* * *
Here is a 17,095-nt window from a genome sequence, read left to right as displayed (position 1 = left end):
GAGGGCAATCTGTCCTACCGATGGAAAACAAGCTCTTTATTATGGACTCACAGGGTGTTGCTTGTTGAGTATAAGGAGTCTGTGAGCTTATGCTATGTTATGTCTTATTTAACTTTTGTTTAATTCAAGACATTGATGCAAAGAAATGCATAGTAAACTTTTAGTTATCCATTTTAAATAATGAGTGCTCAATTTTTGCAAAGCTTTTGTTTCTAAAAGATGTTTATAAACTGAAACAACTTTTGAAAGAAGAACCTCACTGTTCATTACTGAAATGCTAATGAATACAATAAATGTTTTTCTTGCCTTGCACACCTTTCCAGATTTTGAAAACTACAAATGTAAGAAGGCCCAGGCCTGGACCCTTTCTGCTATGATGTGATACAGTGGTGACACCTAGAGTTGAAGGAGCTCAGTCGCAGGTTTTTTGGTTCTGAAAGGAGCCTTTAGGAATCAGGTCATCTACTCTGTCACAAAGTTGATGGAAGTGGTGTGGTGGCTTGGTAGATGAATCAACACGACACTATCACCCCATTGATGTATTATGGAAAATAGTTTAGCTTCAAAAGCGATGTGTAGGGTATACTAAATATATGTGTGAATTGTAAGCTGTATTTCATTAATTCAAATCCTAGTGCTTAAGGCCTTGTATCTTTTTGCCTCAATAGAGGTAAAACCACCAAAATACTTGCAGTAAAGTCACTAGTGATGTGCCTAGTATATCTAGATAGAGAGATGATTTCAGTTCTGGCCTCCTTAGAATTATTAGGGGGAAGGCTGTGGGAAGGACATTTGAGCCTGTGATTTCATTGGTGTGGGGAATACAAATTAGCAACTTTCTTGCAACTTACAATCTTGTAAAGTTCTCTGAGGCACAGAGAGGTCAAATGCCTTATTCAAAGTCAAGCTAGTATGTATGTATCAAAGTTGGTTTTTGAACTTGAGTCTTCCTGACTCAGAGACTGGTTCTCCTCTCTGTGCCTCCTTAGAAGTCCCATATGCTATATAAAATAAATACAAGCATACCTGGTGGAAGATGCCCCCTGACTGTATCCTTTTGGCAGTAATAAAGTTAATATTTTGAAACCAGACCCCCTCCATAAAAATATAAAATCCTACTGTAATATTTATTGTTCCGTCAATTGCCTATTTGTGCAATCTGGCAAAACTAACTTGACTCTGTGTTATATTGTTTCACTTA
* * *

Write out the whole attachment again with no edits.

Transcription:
Here is a 17,095-nt window from a genome sequence, read left to right as displayed (position 1 = left end):
GAGGGCAATCTGTCCTACCGATGGAAAACAAGCTCTTTATTATGGACTCACAGGGTGTTGCTTGTTGAGTATAAGGAGTCTGTGAGCTTATGCTATGTTATGTCTTATTTAACTTTTGTTTAATTCAAGACATTGATGCAAAGAAATGCATAGTAAACTTTTAGTTATCCATTTTAAATAATGAGTGCTCAATTTTTGCAAAGCTTTTGTTTCTAAAAGATGTTTATAAACTGAAACAACTTTTGAAAGAAGAACCTCACTGTTCATTACTGAAATGCTAATGAATACAATAAATGTTTTTCTTGCCTTGCACACCTTTCCAGATTTTGAAAACTACAAATGTAAGAAGGCCCAGGCCTGGACCCTTTCTGCTATGATGTGATACAGTGGTGACACCTAGAGTTGAAGGAGCTCAGTCGCAGGTTTTTTGGTTCTGAAAGGAGCCTTTAGGAATCAGGTCATCTACTCTGTCACAAAGTTGATGGAAGTGGTGTGGTGGCTTGGTAGATGAATCAACACGACACTATCACCCCATTGATGTATTATGGAAAATAGTTTAGCTTCAAAAGCGATGTGTAGGGTATACTAAATATATGTGTGAATTGTAAGCTGTATTTCATTAATTCAAATCCTAGTGCTTAAGGCCTTGTATCTTTTTGCCTCAATAGAGGTAAAACCACCAAAATACTTGCAGTAAAGTCACTAGTGATGTGCCTAGTATATCTAGATAGAGAGATGATTTCAGTTCTGGCCTCCTTAGAATTATTAGGGGGAAGGCTGTGGGAAGGACATTTGAGCCTGTGATTTCATTGGTGTGGGGAATACAAATTAGCAACTTTCTTGCAACTTACAATCTTGTAAAGTTCTCTGAGGCACAGAGAGGTCAAATGCCTTATTCAAAGTCAAGCTAGTATGTATGTATCAAAGTTGGTTTTTGAACTTGAGTCTTCCTGACTCAGAGACTGGTTCTCCTCTCTGTGCCTCCTTAGAAGTCCCATATGCTATATAAAATAAATACAAGCATACCTGGTGGAAGATGCCCCCTGACTGTATCCTTTTGGCAGTAATAAAGTTAATATTTTGAAACCAGACCCCCTCCATAAAAATATAAAATCCTACTGTAATATTTATTGTTCCGTCAATTGCCTATTTGTGCAATCTGGCAAAACTAACTTGACTCTGTGTTATATTGTTTCACTTA